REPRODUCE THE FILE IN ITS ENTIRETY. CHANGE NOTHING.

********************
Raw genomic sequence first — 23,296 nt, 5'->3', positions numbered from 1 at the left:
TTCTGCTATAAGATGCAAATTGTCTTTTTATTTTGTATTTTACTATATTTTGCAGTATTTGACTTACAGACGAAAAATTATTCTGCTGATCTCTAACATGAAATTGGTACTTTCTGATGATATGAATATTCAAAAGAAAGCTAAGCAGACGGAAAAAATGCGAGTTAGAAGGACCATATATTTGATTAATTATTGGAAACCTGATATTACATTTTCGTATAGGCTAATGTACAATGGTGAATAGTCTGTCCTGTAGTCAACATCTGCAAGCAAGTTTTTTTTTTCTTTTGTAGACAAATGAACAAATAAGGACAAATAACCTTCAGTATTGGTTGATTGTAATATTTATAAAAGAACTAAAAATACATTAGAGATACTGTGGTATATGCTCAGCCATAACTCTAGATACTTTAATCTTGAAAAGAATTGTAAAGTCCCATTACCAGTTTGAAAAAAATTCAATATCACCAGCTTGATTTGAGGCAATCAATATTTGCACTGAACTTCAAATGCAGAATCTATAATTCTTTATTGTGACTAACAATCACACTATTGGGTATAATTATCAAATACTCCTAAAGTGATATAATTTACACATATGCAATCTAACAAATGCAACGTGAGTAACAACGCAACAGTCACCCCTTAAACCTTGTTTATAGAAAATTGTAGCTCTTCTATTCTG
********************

Raw genomic sequence first — 23,296 nt, 5'->3', positions numbered from 1 at the left:
TTCTGCTATAAGATGCAAATTGTCTTTTTATTTTGTATTTTACTATATTTTGCAGTATTTGACTTACAGACGAAAAATTATTCTGCTGATCTCTAACATGAAATTGGTACTTTCTGATGATATGAATATTCAAAAGAAAGCTAAGCAGACGGAAAAAATGCGAGTTAGAAGGACCATATATTTGATTAATTATTGGAAACCTGATATTACATTTTCGTATAGGCTAATGTACAATGGTGAATAGTCTGTCCTGTAGTCAACATCTGCAAGCAAGTTTTTTTTTTCTTTTGTAGACAAATGAACAAATAAGGACAAATAACCTTCAGTATTGGTTGATTGTAATATTTATAAAAGAACTAAAAATACATTAGAGATACTGTGGTATATGCTCAGCCATAACTCTAGATACTTTAATCTTGAAAAGAATTGTAAAGTCCCATTACCAGTTTGAAAAAAATTCAATATCACCAGCTTGATTTGAGGCAATCAATATTTGCACTGAACTTCAAATGCAGAATCTATAATTCTTTATTGTGACTAACAATCACACTATTGGGTATAATTATCAAATACTCCTAAAGTGATATAATTTACACATATGCAATCTAACAAATGCAACGTGAGTAACAACGCAACAGTCACCCCTTAAACCTTGTTTATAGAAAATTGTAGCTCTTCTATTCTG